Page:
When Wilson learned of the press conference, alarm bells went off in his mind. He took charge of the conference and introduced Lich to deliver a prepared statement, which was crafted by Lich with a lawyer and a doctor. Unfortunately, Wilson said, it sounded like it was written by a doctor and a lawyer, and required a hasty rewrite moments before the organizers had to leave for the press conference. Lich nervously read the statement, in which she pointed out how many countries around the world had removed all restrictions and reiterated the convoy’s call for provincial and federal governments to end all mandates and restrictions.

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“We will continue our protest until we see a clear plan for their elimination,” she said. “Let me assure the people of Ottawa that we have no intent to stay one day longer than is necessary. Our departure will be based on the prime minister doing what is right—ending all mandates and restrictions on our freedoms.”

After Lich’s remarks, Quebec road captain Joanie Pelchat read a translated version in French and security lead Danny Bulford, the former RCMP officer, spoke about the peaceful nature of the protest and the open lines of communication between protesters and police. Wilson opened the floor to questions about the GoFundMe campaign. The first question, based on the premise that Ottawa residents were “terrified,” was a demand to know when the convoy would leave Ottawa (even though Lich had just addressed that in her statement). After answering the second question, which was about the funding, Wilson ended the press conference and led the organizers out. Reporters hounded Lich all the way to the stairwell but Wilson had warned her and the others beforehand to keep walking no matter what.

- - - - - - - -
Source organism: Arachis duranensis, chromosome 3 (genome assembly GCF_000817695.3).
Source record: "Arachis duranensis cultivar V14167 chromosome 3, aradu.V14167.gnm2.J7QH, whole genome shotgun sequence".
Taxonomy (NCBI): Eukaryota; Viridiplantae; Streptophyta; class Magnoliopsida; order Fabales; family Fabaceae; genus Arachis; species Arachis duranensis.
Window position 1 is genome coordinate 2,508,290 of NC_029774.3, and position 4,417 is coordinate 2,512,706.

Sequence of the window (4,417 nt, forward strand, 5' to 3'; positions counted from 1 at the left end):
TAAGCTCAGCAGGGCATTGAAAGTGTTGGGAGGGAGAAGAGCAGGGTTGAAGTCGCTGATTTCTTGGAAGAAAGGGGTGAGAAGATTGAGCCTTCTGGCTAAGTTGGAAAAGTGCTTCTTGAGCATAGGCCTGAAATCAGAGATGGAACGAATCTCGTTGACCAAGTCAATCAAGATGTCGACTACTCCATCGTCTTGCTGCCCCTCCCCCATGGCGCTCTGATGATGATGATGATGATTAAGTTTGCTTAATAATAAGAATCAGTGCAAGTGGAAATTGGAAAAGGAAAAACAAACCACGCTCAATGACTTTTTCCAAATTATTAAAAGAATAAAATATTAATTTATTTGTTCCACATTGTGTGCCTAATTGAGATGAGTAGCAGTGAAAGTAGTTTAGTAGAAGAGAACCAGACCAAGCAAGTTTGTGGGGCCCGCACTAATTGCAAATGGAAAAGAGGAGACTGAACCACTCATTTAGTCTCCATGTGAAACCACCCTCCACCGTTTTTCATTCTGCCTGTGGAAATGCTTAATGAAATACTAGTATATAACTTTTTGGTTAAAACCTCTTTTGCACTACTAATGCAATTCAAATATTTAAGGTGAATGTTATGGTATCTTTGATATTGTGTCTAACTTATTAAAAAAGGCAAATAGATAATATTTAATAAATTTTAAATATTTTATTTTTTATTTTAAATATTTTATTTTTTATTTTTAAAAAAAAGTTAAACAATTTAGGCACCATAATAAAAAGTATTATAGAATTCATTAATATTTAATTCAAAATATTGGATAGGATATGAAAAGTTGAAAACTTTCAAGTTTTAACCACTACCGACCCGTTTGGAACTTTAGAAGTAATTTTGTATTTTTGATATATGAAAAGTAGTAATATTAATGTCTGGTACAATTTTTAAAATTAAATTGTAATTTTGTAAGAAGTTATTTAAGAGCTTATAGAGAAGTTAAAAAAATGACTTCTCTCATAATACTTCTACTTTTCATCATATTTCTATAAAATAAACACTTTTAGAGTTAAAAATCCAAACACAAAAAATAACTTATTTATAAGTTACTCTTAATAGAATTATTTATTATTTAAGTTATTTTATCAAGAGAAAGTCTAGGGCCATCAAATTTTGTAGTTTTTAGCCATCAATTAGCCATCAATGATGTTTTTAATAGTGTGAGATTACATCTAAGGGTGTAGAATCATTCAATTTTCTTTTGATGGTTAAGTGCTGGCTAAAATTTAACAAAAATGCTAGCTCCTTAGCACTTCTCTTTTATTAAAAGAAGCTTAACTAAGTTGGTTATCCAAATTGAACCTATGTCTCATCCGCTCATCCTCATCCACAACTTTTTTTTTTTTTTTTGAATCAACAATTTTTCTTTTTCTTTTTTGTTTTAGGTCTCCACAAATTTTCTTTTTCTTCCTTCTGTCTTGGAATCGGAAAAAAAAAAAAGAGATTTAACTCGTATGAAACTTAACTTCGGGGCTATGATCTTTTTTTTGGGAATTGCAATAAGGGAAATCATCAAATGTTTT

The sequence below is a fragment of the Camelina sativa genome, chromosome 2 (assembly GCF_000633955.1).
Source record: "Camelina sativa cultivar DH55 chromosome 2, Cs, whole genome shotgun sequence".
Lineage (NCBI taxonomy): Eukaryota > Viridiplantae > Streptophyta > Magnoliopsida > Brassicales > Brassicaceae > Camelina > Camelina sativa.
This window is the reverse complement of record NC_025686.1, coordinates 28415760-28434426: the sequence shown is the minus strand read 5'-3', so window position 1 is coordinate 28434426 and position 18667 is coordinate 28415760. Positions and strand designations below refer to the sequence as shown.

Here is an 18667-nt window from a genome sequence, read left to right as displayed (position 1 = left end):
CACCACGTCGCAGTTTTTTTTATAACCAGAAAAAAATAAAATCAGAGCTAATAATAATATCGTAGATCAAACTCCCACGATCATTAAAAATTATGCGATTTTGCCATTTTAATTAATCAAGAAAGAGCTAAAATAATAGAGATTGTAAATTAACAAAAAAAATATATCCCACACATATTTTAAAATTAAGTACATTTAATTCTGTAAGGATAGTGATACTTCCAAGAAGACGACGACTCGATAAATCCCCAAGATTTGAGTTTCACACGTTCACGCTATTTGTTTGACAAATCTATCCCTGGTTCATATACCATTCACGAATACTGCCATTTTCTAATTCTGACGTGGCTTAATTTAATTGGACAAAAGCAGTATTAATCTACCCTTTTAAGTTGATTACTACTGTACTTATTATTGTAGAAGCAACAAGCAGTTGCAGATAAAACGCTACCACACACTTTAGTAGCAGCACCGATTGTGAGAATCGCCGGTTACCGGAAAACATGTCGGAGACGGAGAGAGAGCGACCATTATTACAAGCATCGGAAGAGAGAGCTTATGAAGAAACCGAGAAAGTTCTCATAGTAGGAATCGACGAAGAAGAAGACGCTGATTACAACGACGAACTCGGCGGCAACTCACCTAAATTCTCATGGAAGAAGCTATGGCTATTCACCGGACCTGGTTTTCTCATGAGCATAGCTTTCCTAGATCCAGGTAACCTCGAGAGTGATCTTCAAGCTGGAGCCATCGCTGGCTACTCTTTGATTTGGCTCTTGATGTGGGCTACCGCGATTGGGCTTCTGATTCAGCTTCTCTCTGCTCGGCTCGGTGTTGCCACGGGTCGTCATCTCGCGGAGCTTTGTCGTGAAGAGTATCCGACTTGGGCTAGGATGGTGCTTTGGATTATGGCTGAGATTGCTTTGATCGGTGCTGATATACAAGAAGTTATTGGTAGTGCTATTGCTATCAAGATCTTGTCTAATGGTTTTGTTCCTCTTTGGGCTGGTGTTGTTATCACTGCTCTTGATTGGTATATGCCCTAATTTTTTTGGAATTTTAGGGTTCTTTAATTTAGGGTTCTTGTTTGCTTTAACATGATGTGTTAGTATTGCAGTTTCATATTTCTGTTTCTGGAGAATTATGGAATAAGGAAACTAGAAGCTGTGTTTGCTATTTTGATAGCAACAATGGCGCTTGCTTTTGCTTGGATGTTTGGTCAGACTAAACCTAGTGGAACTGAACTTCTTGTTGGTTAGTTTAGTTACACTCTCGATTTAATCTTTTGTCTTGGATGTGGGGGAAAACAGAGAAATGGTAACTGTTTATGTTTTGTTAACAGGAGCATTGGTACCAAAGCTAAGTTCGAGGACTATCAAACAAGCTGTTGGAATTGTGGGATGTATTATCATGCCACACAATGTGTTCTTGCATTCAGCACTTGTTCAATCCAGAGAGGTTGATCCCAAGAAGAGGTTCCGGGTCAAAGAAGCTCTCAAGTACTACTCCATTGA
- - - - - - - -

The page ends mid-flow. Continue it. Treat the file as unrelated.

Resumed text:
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The Feb. 3 press conference provided a valuable lesson for the organizers, but controlling the message and streamlining communications remained a challenge. On Feb. 9, I learned that pastor Henry Hildebrandt, who’d been holding Sunday services on the flatbed stage, would be part of a “convoy press conference” alongside People’s Party of Canada leader Maxime Bernier, Ontario member of provincial parliament Randy Hillier, and COVID-dissident doctors Paul Alexander and Roger Hodkinson at the Ottawa Marriott hotel. Both Hodkinson and Alexander are on the Taking Back Our Freedoms advisory board. Knowing Hildebrandt had been a convoy mainstay, I assumed this press conference was official, or at least as official as anything convoy-related could be. I sent an innocuous message to Dichter to confirm the location. It was the first he had heard of the press conference. Soon after, he sent out a release advising media of a press conference his group was hosting at the Sheraton at the same time, which forced the other group to postpone its event to later in the day.

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Hillier was a particular thorn in the side of the organizers—many of whom shared unflattering comments about him. One said he was the “biggest source of all the problems.” Several accused Hillier of trying to co-opt the convoy, and ultimately casting it in a bad light by straying from the focus of pushing for an end to vaccine mandates and vaccine passports through the democratic system. On the first weekend in Ottawa, Hillier removed one of the barricades on Parliament Hill that parliamentary precinct security had in place to control pedestrian traffic flow. At another point, he tweeted side-by-side photos of jerrycans of fuel beside missile heads with the caption “LET. FREEDOM. RING.”

“What a dipshit,” Dichter said of Hillier. “He’s trying to get the protesters in trouble. Intentionally. There is Randy Hillier. That’s what he really is.”